Banks should be wary of crypto-assets risks, says regulators

The U.S. banking regulators have warned that cryptocurrency transactions could expose financial institutions to various risks, such as fraud and scams.

In a statement released on Tuesday, the regulators noted that the past year had seen significant volatility in the cryptocurrency market. They also said that there are various vulnerabilities in the sector.

The warning comes just weeks after the collapse of FTX, which previously was one of the biggest crypto-asset trading platforms. After the FTX bankruptcy, it was clearer than ever that the crypto-asset trading industry had been exposed to interconnected risks, poor risk management and outright fraud.

As for banks, the rapid emergence and growth of cryptocurrencies led to the formation of new partnerships between financial firms and investors. Executives from banks said they needed more guidance from regulators.

The regulators' statement indicated that they are still assessing how they can allow banks to accept cryptocurrencies while complying with their various anti-money laundering and consumer protection mandates.

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The officials noted that holding or issuing cryptocurrencies on decentralized networks is generally considered inconsistent and unlikely to meet the standards of sound banking practices. This could affect the operations of several financial firms that have been providing crypto services to their customers.

"Based on the agencies' current understanding and experience to date, the agencies believe that issuing or holding as principal crypto-assets that are issued, stored, or transferred on an open, public, and/or decentralized network, or similar system is highly likely to be inconsistent with safe and sound banking practices," said the regulators.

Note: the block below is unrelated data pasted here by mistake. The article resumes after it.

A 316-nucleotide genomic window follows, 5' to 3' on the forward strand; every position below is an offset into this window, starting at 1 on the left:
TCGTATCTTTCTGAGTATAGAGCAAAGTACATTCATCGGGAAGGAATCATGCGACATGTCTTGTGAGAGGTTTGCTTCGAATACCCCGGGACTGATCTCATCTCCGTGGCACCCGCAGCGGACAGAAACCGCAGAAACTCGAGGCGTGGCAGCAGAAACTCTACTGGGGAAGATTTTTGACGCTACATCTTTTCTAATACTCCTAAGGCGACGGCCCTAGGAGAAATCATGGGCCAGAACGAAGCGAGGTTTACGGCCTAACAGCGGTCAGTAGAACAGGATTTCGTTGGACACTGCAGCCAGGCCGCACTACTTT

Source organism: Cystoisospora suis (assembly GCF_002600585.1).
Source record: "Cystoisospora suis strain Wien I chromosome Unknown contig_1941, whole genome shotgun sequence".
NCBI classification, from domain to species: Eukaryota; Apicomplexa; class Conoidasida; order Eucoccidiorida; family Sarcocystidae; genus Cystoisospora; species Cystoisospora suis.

In response, the Office of the Comptroller of the Currency (OCC) and the Federal Reserve said that banks must first get approval from their regulators before they can start engaging in certain crypto-focused activities.

According to the regulators, they are monitoring the activities of banks that are potentially exposed to the risks associated with the crypto-asset market. They are also reviewing proposals from financial institutions to participate in the industry.

The regulators also noted that they have significant concerns about the safety and soundness of financial institutions, mainly focused on the crypto-asset trading industry. However, they are working with other regulators to address the issues related to the industry.

Prior warning for accepting crypto deposits

In October last year, Michael Barr, a vice chair of the Federal Reserve, said that banks should be aware that they might face liquidity risks due to their interactions with other financial firms involved in the cryptocurrency industry.

Barr said that the Fed and other regulators were working to highlight the risks banks might face when they start accepting cryptocurrency deposits. These risks include the possibility of experiencing deposit volatility linked to the price movements of the broader market.

The vice chair also said that the volatility in the crypto-asset markets had revealed the extent of interconnectedness and centralization among the companies operating in this sector, increasing the stress levels in the financial system.

"The recent volatility in crypto markets has demonstrated the extent of centralization and interconnectedness among crypto-asset companies, which contributes to amplified stress," Barr said. "While banks were not directly exposed to losses from these events, these episodes have highlighted potential risks for banking organizations."

During a speech at DC Fintech Week 2022, Barr said that the regulators' actions weren't intended to discourage financial institutions from providing services to crypto companies. They merely wanted to ensure that the risks associated with these activities were adequately mitigated.

His speech was his first comprehensive address on the topic since becoming the Fed's top regulatory official in July. Barr said that the regulators should balance the need to support innovation with the protection of consumers.